God points out that the people had been more concerned about their own personal financial issues rather than paying attention to what God had been prompting them to do.

God was letting them experience frustration to get their attention and get them back on track.

Tithing is truly a step of faith.

How is it that if I give away 1/10 of my income, my needs can be met?

My wife and I learned to tithe a long, long time ago, and we have found that God has taken care of us.

Video: BelAirDrama – Eye of the Tither


Jesus Style Giving

Though I personally think that tithing is a place to start when it comes to giving, don’t be quick about patting yourself on the back if you are a tither.
You’ve only just begun to learn what giving is all about.
Remember Jesus said,
(Luke 21:3 NKJV) “Truly I say to you that this poor widow has put in more than all

In the original Greek, Jesus isn’t saying that she gave more than any other single person, but that she gave more than all of them combined.

It wasn’t the actual amount that mattered, but the proportion that she gave.

She didn’t give from what was left over, but she gave all.

This is how Jesus gives.
(2 Corinthians 8:9 NKJV) For you know the grace of our Lord Jesus Christ, that though He was rich, yet for your sakes He became poor, that you through His poverty might become rich.

The word “grace” is the idea of a freely given “gift”.

Jesus had all the riches of heaven at His disposal, yet He chose to empty Himself, take on human flesh, and even die an undeserved criminal’s death to pay for our sins, all so that we could inherit the riches of heaven.

When we learn to give, we’re learning about the very nature of God.
God is a giver.

(John 3:16 NKJV) For God so loved the world that He gave His only begotten Son, that whoever believes in Him should not perish but have everlasting life.

God loved you so much He gave His Son.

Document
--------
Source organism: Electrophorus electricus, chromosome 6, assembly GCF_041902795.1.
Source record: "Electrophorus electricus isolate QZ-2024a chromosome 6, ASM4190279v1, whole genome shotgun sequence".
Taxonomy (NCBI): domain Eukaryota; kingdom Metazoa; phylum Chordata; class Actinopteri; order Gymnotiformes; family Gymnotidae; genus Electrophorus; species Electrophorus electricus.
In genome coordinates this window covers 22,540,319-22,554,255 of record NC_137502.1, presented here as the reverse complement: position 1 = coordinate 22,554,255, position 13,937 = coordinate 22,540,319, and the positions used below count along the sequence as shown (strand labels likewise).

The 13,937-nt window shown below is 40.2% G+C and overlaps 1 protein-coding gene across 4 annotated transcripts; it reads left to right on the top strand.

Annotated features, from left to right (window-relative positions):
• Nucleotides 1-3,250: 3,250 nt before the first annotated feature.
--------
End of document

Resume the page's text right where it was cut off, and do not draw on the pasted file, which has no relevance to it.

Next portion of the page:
Just a word of caution:

There will be some here who will think that God is now telling them to empty their bank accounts and give it all away.

On more than one occasion we’ve had folks who will inform me that they’ve given a substantial gift to the church, only to ask the church for financial help a few months later.

I personally think those were examples of someone responding emotionally to this story rather than honestly hearing from God about their giving.


How to give

Paul was writing to the Corinthians about a collection he was taking up from all the churches in order to support the church in Jerusalem which was going through a difficult time.
The Corinthians were a wealthy church, and Paul instructed them to learn how to give by paying attention to the Macedonians, who were a poor church. Paul laid out several principles that are helpful.
1. Give yourself to God
Before you can learn to give money properly, you need to get your heart right with God.
Paul wrote about the Macedonians:

(2 Corinthians 8:5 NKJV) And not only as we had hoped, but they first gave themselves to the Lord, and then to us by the will of God.

Don’t think that giving money will make you right before God. You’ve got it backward.

Get yourself right with God first, and then you can figure out the giving stuff.

2. Plan ahead
Paul went on to lay out some general principles,
(2 Corinthians 9:7 NKJV) So let each one give as he purposes in his heart, not grudgingly or of necessity; for God loves a cheerful giver.

purposesproeretai - to take by choice, to choose beforehand.

It is only found here.

Lit. “Let each one do just as he has chosen before and still desires to do...”

Though there are going to be times when you need to respond in the moment, for the most part giving ought to be something you think through ahead of time.

It is something that you and God have taken time to work through together.

3. No arm-twisting
Paul used the phrase, “not grudgingly or of necessity
not grudginglylupes – pain of body or mind, grief, sorrow

It might not be the actual amount that causes “pain” (as in, “give until it hurts”), but the fact that you have to give up something at all.

Have you ever had someone give you a gift, and then later complain about how hard it has been to live without that thing they gave you? Tell them to keep it!

of necessityanagkes – to be compelled; force, violence.
When someone is trying to manipulate you into giving by telling you that it is absolutely necessary, there may be a problem.

It’s not wrong for a church to share that there is a need – that’s what Paul is doing with the Corinthians.

It’s when arm-twisting is involved that there’s a problem.

Like the preacher who threatens that God’s work is going to stop unless you give them more money.

Like the person who tells you that you must not be a very good Christian unless you give them $20.

4. Attitude
Paul wrote that, “God loves a cheerful giver
cheerfulhilaron (“hilarious”) – cheerful, joyful, glad

It is the opposite of grumbling.

Isn’t it sad that in some churches the most somber point of the worship service is when the plate is passed during the offering?

This is why I often remind you, “If you don’t want to give, don’t

Get your heart in the right place so that giving is a joy, not a drag.

When we get our act together with giving, look at what Paul promised the Corinthians: